As point solutions for health and benefits continue to pop up, it’s sometimes hard to understand what solution(s) might be most valuable for your workforce. Our “Point Solutions Spotlight” series is meant to hone in on one area of point solutions at a time, so you can make an informed decision. As January is Glaucoma Awareness Month, we thought this month we would spotlight a large potential risk factor for glaucoma: diabetes. A diabetes diagnosis doubles your risk for developing glaucoma1, among other vision impairments.

Executive Summary

Diabetes is one of the most common chronic health conditions in the US; in 2020 it was estimated that 34.2 million adults in the US were diagnosed with diabetes (roughly 11% of the population)2. This number is inflated even further when considering those who are undiagnosed or have prediabetes; in fact, the CDC believes one in three Americans will develop some form of diabetes in their lifetime3. Diabetes is caused by both genetic and lifestyle factors, some of which include weight, diet, and physical activity.

Employees diagnosed with diabetes often see their condition affect their work life, in the form of both productivity and absence, because some of the most common symptoms include urinating often, extreme fatigue and a constant feeling of thirst and hunger (even while eating). According to the American Diabetes Association (ADA) individuals diagnosed with diabetes spend on average $16,752 per year on medical expenses, $9,601 of which is attributed to diabetes (2.3 times more than spending by those without diabetes).

What is the impact on healthcare spending?

Diabetes is the most expensive chronic condition in the US, with an estimated $1 in every $4 of healthcare spending going towards diabetes-related care. Other top healthcare cost drivers include heart disease, cancer and musculoskeletal (MSK) conditions. In 2017, diabetes healthcare costs were $327 billion, with $237 billion accounting for medical costs and $90 billion in reduced productivity costs4.

According to the ADA, most diabetes medical spending goes towards:

  • Hospital inpatient care (30% of the total medical cost)
  • Prescription medications [including insulin] (30%)
  • Anti-diabetic agents and diabetes supplies (15%)
  • Physician office visits (13%)

The ADA also found diabetes leads to many indirect costs (often at the helm of employers):

  • Increased absences ($3.3 billion)
  • Reduced productivity while at work ($26.9 billion) for the employed population
  • Reduced productivity for those not in the labor force ($2.3 billion)
  • Inability to work because of disease-related disability ($37.5 billion)
  • Lost productive capacity due to early mortality ($19.9 billion)

Our client, edHEALTH, is a consortium of 25 educational institutions that came together with the goal of reducing health and benefits costs for their employees while enhancing offerings at the same time. They consistently review the data, including diabetes, to find ways to help bring the costs down for their member-owner schools.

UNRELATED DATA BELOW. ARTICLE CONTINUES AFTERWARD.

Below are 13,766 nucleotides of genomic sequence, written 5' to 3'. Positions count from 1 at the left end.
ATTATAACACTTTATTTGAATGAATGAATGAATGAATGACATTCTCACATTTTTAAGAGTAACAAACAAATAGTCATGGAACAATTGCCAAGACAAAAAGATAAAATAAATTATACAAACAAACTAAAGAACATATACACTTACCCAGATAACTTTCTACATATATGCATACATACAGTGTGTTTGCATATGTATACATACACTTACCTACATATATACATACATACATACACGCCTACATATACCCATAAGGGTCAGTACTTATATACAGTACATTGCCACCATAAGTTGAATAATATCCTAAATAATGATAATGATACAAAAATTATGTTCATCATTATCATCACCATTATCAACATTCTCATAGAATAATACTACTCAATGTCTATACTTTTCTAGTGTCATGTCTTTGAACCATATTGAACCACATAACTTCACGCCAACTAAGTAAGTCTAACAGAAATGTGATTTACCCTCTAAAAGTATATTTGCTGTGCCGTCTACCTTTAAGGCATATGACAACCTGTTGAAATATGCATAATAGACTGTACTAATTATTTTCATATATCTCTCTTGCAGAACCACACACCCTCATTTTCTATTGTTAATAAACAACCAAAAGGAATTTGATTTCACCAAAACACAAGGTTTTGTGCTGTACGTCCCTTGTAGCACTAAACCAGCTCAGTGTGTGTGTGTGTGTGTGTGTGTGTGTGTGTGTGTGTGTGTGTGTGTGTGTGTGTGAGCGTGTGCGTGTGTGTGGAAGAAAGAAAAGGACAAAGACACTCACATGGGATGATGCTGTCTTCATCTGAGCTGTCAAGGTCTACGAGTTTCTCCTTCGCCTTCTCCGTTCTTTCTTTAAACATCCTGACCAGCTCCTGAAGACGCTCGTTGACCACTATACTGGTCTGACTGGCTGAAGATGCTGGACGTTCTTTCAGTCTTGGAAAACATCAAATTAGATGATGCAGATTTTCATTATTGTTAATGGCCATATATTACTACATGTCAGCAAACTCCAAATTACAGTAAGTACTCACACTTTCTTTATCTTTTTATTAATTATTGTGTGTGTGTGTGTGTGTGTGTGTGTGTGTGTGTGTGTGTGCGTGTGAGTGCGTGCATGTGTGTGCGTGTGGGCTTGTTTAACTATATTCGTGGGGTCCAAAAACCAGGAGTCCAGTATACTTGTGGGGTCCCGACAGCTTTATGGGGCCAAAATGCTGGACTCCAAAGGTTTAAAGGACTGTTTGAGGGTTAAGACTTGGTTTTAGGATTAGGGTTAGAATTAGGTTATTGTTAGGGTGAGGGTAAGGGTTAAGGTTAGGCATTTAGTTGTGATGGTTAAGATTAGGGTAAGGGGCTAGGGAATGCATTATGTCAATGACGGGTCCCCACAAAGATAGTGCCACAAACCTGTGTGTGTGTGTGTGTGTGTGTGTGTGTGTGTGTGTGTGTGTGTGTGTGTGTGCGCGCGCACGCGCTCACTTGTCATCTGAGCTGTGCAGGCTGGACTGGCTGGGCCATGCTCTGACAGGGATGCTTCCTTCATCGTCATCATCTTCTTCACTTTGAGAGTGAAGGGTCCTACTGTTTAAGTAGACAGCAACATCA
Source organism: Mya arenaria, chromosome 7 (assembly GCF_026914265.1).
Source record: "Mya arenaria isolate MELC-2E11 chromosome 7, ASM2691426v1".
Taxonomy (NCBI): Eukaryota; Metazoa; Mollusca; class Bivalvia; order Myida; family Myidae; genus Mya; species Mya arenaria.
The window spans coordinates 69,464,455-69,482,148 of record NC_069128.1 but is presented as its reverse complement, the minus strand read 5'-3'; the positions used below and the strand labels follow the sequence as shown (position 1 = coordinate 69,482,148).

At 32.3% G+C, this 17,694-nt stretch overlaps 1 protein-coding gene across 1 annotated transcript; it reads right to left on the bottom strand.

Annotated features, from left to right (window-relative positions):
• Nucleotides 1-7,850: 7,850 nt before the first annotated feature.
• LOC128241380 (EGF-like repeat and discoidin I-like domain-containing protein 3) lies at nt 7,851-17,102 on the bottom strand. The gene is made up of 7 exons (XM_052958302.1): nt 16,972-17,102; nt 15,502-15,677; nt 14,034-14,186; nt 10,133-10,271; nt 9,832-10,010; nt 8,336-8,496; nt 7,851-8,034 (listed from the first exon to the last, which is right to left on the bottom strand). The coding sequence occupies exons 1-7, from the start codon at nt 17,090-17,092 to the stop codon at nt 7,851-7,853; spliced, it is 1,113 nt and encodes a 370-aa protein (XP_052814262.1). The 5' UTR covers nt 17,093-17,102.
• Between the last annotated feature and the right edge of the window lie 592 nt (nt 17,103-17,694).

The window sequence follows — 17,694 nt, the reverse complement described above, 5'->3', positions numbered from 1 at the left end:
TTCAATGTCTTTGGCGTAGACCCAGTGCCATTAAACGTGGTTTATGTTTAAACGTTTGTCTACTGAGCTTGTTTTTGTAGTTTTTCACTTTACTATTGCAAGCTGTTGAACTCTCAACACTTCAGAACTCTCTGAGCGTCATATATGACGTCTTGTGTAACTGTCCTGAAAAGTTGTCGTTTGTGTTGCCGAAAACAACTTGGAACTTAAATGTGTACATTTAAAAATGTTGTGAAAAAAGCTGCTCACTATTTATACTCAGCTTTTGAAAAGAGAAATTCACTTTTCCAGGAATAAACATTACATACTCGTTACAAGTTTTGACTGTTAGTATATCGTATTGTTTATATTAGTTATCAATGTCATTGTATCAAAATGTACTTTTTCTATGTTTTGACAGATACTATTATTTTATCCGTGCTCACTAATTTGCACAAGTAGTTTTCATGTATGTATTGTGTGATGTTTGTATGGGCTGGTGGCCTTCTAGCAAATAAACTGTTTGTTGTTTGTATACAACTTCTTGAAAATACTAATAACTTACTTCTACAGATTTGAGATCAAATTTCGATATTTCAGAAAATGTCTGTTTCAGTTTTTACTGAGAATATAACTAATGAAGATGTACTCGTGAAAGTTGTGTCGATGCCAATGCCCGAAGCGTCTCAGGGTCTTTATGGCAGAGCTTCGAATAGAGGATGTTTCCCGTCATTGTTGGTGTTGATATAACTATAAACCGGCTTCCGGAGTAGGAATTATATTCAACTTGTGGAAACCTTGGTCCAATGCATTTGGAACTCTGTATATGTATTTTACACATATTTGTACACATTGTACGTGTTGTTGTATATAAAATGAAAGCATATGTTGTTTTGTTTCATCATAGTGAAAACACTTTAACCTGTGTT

What solutions exist?

As diabetes has been the top chronic illness in the U.S. for some time, the distribution of costs for care (mostly towards inpatient care and prescription medications) have not changed drastically over time. As inflation continues to increase and many organizations are seeing healthcare costs rise, savvy employers are moving towards alternative models for addressing diabetes.

Employers who see a substantial impact of diabetes costs on their claims, may want to consider alternative treatment or lifestyle benefit offerings. Some of the top alternative solutions include:

  • Diabetes Prevention Programs (DPPs)
  • Diabetes management point solutions programs, some of which provide:
    • Education of risks and potential treatments associated with diabetes
    • Glucose testing/monitoring supplies and insulin pumps
    • Apps that track blood sugar levels, weight, calories, and other metrics
    • Digital platforms to connect employees directly with doctors
    • One-to-one coaching
    • Meal planning/nutrition goals
    • Mental health resources
    • Inpatient care coordination
  • Health and wellness programs/initiatives
    • Gym memberships
    • Weight-loss programs
    • Providing healthy food options (in the cafeteria, kitchen, vending machines, etc.)
    • Mental health benefits
  • Financial benefits
    • To help control diabetes costs for employees

As an important note, employers may ask employees about health information following a job offer regarding diabetes, including how long said employee has had diabetes, if they need any work accommodations and if they need assistance during a low blood sugar episode. However, under The Americans with Disabilities Act (ADA), employers cannot discriminate against qualified individuals with diabetes. If your organization is seeing high diabetes healthcare costs, we suggest you revisit your healthcare plan(s) and/or adopt one or more of the alternative solutions above.

What should I do as an employer interested in a diabetes management program?

Employers must first understand the costs and trends associated with diabetes within their population/workforce. If diabetes is driving costs (medical, pharmacy and productivity), employers should consider alternative programs that align with their specific problem area(s). Identifying these patterns is key to understanding the need for tailored approaches such as preventative programs or introducing health and well-being benefits.

From there, market research will be necessary to understand pricing and select a vendor with the best program for your population. Spring’s consultants are here to help with market research, claims and data analysis, and/or a Request for Proposal (RFP) process so that you find a solution that best meets your organizational needs.